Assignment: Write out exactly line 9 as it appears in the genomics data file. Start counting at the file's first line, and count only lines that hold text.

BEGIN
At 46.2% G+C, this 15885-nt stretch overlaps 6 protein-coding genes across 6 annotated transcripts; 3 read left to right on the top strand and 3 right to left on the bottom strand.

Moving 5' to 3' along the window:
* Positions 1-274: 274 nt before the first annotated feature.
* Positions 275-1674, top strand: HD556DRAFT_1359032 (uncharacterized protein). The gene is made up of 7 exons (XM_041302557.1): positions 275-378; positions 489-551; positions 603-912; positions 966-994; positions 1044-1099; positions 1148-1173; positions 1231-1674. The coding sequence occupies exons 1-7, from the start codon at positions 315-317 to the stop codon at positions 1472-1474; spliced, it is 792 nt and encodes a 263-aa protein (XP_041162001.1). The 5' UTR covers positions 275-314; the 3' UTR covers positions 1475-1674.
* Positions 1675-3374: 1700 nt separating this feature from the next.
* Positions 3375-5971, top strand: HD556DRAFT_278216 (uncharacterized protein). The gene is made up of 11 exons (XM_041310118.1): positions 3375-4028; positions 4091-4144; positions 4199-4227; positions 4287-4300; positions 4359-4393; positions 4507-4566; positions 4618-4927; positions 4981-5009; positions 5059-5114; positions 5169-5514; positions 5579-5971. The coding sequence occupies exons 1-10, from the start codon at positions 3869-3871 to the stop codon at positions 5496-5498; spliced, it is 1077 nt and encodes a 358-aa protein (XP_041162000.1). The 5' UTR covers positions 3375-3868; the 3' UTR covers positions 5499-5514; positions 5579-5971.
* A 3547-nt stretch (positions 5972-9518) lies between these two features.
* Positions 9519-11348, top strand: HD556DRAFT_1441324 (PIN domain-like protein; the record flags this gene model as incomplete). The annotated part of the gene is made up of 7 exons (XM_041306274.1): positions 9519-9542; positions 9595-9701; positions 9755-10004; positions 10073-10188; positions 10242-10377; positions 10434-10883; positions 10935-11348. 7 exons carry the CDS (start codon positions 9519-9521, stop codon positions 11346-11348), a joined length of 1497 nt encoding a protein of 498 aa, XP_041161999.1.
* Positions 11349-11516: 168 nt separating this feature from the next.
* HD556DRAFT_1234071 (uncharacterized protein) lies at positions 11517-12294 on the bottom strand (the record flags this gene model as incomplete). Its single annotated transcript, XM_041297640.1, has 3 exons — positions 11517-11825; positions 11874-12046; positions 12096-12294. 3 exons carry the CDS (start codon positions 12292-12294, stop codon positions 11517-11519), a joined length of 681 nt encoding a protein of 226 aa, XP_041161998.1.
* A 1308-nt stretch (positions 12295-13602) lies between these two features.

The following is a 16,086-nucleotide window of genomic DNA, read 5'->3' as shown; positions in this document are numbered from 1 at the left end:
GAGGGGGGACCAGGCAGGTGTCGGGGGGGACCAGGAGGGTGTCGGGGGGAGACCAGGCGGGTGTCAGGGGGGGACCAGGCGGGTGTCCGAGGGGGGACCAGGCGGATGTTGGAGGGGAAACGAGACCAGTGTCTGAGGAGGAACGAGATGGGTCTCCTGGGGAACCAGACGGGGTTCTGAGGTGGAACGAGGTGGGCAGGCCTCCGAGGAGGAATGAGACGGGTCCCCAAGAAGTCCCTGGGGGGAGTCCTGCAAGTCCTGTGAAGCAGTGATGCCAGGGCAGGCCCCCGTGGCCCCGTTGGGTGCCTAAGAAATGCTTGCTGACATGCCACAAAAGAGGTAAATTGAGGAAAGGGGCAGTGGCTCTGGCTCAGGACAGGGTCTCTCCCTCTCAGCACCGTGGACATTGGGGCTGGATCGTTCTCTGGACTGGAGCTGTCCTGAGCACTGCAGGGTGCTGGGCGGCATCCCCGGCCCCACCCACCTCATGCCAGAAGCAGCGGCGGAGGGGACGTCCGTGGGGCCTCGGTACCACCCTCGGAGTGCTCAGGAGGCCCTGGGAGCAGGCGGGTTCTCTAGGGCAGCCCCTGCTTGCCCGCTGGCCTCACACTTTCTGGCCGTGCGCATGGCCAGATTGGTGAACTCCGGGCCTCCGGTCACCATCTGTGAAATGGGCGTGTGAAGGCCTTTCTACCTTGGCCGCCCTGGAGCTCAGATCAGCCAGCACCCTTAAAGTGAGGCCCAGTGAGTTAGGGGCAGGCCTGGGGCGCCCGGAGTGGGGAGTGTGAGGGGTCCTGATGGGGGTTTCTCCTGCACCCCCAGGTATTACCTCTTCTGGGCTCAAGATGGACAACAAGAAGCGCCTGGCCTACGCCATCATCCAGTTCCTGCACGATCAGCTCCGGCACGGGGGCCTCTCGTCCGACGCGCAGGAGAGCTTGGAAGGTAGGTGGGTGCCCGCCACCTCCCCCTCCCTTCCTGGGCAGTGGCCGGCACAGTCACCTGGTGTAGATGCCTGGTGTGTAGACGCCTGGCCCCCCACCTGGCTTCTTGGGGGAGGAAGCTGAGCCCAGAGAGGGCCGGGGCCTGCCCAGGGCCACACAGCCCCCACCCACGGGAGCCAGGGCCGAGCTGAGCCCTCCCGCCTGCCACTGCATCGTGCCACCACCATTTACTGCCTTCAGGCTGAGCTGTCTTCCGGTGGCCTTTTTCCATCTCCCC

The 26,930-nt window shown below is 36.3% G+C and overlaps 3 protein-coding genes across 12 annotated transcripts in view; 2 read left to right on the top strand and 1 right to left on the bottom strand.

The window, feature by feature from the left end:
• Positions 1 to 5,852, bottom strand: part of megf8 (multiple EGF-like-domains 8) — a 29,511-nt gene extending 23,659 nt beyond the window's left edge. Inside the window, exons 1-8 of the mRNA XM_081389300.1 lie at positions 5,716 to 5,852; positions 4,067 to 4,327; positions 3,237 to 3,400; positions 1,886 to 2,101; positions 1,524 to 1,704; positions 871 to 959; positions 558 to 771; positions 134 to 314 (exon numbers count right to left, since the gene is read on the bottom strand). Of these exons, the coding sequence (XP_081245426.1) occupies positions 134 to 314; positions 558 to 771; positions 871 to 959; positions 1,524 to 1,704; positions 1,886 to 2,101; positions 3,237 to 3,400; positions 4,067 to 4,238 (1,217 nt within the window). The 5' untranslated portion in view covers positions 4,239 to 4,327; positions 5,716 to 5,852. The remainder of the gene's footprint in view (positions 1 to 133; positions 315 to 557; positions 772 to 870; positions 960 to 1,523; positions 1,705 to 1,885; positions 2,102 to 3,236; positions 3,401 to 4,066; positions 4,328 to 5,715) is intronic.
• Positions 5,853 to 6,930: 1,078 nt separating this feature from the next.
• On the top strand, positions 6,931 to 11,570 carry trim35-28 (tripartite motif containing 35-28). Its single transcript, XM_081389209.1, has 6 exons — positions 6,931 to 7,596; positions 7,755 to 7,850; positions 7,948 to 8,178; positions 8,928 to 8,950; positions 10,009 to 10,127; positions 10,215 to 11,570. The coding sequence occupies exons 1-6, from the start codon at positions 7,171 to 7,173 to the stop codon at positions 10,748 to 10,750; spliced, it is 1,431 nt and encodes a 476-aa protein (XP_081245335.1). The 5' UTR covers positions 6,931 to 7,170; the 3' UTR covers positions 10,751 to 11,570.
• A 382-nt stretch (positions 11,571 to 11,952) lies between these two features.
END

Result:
* Positions 11349-11516: 168 nt separating this feature from the next.